Giants Fire Back at A’s on Territory Rights

The A's issued a statement about territorial rights and the Giants have fired back.

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The Oakland A's want to move to San Jose. The Giants, for reasons primarily relating to cash money and fanbase location, do not want them to. Some reports began simmering around the Internet earlier this week that caused the A's to fire off a press release indicating those reports are false.

And now the Giants have fired back. (Read the full thing here.) First, they point out that the Giants don't want to talk about territorial rights out of respect to the Commissioner, and they will limit their response to "setting the record straight."

The Giants did just that, noting a 1990 "territorial rights designation" that "explicitly provide[s] that the Giants territory include Santa Clara, San Francisco, San Mateo, Monterey, Santa Cruz and Marin Counties and the A’s territory included Alameda and Contra Costa Counties.

And then the Giants take a shot at the A's. Emphasis mine.

The MLB owners unanimously approved those designated territories and memorialized them in the MLB Constitution. Since then, the MLB Constitution has been re-affirmed by the MLB owners – including by the A’s – on three different occasions (2000, 2005 and 2008), long after the Giants won approval to build AT&T Park. Mr. Wolff and Mr. Fisher agreed to these territorial designations and were fully aware of our territorial rights when they purchased the A’s for just $172 million in 2005.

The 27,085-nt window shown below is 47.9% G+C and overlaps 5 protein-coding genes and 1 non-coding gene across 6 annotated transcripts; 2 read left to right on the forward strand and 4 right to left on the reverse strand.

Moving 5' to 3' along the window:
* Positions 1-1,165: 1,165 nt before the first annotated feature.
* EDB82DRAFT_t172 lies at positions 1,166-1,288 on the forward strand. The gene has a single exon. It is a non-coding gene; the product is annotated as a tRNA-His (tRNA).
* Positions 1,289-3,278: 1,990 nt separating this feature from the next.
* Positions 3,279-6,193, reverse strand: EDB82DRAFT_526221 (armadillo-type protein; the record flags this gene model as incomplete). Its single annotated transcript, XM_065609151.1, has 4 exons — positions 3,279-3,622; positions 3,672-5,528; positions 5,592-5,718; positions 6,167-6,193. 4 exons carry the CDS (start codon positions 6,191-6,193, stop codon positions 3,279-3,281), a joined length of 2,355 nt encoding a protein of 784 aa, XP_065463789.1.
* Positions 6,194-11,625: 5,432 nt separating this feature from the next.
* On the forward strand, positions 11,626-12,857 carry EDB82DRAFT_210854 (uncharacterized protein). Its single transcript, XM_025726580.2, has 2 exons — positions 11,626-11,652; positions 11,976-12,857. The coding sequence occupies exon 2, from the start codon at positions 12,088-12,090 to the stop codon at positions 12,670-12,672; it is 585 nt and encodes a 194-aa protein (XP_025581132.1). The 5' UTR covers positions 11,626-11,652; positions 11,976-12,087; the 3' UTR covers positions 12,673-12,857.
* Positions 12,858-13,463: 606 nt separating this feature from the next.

You see what they did there right? Because the Giants basically called the A's cheap. This is relatively humorous, unless you're a fan of the A's or someone with the A's.

Unfortunately for those people who are Athletics supporters, there doesn't appear to be much they can do. While Oakland desperately wants to get into San Jose, the Giants certainly appear unwilling to cough up the rights to San Jose.

That's understandable: the two teams basically split the distance between San Jose, and a move by Oakland would sap the Giants popularity there as well as reduce the number of people willing to travel from San Jose to San Francisco for baseball they can see in their own city.

Unless MLB decides to drastically flip its position on this and get behind the A's, or unless the A's are willing to do something crazy like give up a portion of revenue to the Giants (and neither of those is particularly likely), it doesn't seem likely that we'll see a short or peaceful resolution to this any time soon.

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